Adenine as an organocatalyst for the ring-opening polymerization of lactide: scope, mechanism and access to adenine-functionalized polylactide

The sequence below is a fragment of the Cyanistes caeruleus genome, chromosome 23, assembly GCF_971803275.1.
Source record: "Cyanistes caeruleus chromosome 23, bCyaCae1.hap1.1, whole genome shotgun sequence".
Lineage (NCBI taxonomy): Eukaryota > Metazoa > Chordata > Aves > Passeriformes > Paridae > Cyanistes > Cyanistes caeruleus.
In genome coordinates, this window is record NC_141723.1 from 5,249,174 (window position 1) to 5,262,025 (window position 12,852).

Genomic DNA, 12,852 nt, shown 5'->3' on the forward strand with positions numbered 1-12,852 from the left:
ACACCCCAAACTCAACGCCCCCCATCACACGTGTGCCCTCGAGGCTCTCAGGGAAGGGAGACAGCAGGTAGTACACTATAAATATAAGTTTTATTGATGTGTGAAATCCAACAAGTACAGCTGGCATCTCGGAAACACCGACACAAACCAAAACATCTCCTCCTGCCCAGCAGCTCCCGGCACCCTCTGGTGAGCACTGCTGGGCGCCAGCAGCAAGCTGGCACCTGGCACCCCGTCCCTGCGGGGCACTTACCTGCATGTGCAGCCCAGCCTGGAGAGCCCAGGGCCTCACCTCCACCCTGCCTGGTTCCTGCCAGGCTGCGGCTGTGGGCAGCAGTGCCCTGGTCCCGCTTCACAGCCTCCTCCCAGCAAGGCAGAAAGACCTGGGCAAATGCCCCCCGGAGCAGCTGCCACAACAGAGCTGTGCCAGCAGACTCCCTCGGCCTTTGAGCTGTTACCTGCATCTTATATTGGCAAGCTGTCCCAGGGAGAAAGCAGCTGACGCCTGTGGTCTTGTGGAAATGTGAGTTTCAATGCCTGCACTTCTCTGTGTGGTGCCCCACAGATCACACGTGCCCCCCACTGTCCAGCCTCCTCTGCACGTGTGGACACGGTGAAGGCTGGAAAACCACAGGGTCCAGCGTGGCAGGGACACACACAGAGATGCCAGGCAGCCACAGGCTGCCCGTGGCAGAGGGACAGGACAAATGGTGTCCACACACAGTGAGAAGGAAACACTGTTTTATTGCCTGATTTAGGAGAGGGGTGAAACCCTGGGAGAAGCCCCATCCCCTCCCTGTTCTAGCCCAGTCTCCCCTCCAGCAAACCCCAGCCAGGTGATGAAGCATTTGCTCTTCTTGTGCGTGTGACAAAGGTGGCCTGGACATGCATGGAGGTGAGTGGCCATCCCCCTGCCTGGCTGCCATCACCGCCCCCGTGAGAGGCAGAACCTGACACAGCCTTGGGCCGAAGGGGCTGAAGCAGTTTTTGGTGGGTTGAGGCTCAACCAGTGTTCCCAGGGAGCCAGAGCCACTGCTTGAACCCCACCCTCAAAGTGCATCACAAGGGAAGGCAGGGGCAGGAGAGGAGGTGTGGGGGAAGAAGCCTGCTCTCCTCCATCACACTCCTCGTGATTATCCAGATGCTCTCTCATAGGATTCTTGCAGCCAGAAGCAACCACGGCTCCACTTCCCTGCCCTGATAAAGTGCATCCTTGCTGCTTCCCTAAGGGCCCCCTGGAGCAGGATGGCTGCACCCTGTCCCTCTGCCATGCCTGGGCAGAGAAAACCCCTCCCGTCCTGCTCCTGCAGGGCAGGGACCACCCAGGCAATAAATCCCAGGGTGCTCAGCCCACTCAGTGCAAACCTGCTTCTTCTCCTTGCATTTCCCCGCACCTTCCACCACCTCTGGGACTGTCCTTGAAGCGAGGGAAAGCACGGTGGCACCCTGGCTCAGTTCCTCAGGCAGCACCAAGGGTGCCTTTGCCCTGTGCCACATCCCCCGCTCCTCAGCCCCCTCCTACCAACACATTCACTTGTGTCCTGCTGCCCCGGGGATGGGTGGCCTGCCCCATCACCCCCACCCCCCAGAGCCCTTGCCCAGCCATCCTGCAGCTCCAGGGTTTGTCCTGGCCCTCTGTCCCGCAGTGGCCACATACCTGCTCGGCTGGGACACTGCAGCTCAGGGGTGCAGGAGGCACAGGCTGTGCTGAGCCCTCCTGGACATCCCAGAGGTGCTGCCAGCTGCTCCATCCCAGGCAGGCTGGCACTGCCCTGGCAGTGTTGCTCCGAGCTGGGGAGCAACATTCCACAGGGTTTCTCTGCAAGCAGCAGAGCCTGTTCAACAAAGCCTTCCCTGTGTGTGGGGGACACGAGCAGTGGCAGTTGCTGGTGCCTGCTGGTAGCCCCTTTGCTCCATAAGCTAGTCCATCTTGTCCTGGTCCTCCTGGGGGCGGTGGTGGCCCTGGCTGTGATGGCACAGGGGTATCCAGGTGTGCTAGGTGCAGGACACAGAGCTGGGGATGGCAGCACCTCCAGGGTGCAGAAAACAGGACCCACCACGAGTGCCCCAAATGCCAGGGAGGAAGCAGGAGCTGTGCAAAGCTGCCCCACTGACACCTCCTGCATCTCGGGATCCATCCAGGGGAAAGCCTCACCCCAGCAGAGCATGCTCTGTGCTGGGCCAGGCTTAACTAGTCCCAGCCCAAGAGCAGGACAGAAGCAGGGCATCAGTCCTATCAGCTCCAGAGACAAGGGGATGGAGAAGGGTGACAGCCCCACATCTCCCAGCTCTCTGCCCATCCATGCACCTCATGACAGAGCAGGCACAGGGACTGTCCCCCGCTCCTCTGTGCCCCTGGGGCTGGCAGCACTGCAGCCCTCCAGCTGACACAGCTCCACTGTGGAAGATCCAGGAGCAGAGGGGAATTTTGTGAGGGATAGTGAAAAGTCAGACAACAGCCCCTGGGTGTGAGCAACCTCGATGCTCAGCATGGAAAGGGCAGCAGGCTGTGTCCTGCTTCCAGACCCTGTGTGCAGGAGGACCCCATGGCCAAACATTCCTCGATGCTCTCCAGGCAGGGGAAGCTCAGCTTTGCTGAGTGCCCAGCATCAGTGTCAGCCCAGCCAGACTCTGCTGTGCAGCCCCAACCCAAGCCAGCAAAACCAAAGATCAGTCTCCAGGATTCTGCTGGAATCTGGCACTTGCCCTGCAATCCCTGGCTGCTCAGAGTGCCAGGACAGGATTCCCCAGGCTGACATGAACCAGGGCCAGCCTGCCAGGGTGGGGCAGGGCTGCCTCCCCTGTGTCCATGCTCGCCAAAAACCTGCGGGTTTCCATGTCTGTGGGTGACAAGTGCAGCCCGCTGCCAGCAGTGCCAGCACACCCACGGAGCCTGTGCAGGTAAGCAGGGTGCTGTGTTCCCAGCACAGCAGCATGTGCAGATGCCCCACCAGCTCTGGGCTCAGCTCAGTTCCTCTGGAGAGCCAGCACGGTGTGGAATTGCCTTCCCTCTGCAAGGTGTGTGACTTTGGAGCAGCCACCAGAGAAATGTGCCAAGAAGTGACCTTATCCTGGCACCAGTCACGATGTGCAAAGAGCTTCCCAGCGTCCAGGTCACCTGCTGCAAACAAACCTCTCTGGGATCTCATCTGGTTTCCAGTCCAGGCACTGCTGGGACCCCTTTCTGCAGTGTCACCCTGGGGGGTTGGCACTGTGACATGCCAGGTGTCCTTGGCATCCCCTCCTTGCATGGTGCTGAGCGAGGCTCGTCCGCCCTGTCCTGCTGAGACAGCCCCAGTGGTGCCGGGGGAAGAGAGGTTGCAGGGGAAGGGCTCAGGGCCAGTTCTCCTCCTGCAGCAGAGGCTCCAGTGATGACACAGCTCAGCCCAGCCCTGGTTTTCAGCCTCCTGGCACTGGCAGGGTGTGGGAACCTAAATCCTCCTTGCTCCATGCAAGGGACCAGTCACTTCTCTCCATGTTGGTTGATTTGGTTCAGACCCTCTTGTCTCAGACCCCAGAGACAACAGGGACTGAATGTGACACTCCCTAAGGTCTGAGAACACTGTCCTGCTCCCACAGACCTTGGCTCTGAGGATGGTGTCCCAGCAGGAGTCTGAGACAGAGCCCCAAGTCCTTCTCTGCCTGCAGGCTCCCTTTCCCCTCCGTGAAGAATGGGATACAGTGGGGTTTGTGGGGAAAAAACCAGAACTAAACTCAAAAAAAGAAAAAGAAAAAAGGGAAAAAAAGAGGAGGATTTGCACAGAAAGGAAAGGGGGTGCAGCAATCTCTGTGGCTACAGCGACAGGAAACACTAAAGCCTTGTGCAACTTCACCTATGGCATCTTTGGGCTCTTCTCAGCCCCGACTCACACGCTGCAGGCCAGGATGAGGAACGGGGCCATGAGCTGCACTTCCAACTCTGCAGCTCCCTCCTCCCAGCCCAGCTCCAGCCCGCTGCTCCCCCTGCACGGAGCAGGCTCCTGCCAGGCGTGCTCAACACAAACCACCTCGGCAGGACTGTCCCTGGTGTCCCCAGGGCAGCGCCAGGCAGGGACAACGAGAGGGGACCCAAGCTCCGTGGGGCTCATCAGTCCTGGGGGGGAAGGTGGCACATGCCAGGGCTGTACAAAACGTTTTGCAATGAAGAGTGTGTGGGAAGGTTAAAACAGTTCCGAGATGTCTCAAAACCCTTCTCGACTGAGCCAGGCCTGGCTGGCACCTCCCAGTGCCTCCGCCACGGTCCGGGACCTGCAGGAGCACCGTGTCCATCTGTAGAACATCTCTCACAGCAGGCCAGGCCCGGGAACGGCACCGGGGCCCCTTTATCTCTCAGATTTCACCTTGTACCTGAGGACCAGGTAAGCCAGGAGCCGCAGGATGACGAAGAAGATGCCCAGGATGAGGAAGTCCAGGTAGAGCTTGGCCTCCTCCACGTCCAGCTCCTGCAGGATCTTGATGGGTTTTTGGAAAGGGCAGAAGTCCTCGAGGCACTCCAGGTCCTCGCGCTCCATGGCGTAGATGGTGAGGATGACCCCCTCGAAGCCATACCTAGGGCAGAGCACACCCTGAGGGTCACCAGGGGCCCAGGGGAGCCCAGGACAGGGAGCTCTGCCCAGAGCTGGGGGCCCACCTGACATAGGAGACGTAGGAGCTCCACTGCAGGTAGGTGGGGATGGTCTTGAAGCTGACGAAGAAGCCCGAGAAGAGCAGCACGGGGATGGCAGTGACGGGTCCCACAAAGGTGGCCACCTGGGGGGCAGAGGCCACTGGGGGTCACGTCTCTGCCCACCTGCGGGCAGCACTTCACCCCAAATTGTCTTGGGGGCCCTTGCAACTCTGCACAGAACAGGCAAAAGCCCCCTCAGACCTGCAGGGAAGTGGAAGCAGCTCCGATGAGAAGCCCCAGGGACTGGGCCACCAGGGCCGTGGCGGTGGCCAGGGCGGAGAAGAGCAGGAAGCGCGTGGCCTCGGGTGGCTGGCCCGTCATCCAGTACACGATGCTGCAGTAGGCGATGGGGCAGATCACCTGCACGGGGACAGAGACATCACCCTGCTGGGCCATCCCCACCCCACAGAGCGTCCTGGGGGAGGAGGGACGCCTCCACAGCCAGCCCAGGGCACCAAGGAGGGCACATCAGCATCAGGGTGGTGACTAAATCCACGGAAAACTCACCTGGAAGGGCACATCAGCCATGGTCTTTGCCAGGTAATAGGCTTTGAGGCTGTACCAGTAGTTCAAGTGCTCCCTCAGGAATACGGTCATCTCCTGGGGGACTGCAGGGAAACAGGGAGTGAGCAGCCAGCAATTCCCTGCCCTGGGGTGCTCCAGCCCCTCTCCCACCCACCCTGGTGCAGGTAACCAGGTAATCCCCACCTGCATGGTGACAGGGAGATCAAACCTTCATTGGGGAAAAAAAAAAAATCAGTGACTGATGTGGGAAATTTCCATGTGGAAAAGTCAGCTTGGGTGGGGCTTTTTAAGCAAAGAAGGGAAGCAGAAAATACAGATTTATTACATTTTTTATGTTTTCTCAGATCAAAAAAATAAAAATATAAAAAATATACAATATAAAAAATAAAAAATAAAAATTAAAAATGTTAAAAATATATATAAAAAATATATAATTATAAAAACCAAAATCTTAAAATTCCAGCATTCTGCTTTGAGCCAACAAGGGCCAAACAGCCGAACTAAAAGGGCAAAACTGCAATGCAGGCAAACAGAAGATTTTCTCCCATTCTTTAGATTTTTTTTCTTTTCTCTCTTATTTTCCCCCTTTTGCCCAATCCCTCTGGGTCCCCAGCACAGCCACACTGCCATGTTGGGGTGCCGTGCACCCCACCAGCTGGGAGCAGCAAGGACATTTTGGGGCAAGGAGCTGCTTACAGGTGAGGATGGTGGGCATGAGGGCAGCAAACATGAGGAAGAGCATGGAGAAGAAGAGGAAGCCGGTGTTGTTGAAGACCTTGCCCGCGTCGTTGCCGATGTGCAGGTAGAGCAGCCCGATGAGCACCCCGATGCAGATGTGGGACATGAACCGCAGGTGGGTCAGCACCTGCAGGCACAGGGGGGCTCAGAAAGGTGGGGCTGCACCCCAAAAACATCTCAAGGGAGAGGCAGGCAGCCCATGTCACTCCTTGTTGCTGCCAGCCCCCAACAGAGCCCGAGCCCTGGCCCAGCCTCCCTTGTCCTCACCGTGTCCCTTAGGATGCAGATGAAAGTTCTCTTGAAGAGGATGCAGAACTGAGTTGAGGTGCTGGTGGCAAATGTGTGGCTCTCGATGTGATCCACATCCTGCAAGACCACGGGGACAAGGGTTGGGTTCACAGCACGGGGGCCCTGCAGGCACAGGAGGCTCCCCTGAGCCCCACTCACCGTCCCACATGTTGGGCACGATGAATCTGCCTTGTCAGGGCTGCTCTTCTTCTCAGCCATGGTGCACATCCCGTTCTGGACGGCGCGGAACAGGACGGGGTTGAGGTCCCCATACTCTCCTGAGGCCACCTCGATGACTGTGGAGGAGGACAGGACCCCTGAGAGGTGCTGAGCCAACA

Nucleobase-functionalized polymers are widely used in the fields of supramolecular chemistry and self-assembly, and their development for biomedical applications is also an area of interest. They are usually synthesized by tedious multistep procedures. In this study, we assess adenine as an organoinitiator/organocatalyst for the ring-opening polymerization of lactide. L-Lactide can be quantitatively polymerized in the presence of adenine. Reaction conditions involving short reaction times and relatively low temperatures enable the access to adenine end-capped polylactide in a simple one-step procedure, in bulk, without additional catalyst. DFT calculations show that the polymerization occurs via hydrogen bond catalysis. The mechanism involves (i) a hydrogen bond between the NH9 of adenine and the carbonyl moiety of lactide, leading to an electron deficient carbon atom, and (ii) a second hydrogen bond between the N3 of adenine and the NH2 of a second adenine molecule, followed by a nucleophilic attack of the latter activated amine on the former electron deficient carbon on the monomer. For longer reaction times and higher temperatures, macrocyclic species are formed, and a mechanism involving the imidazole ring of adenine is proposed based on literature studies. Depending on the reaction conditions, adenine can thus be considered as an organoinitiator or an organocatalyst for the ring-opening polymerization of lactide.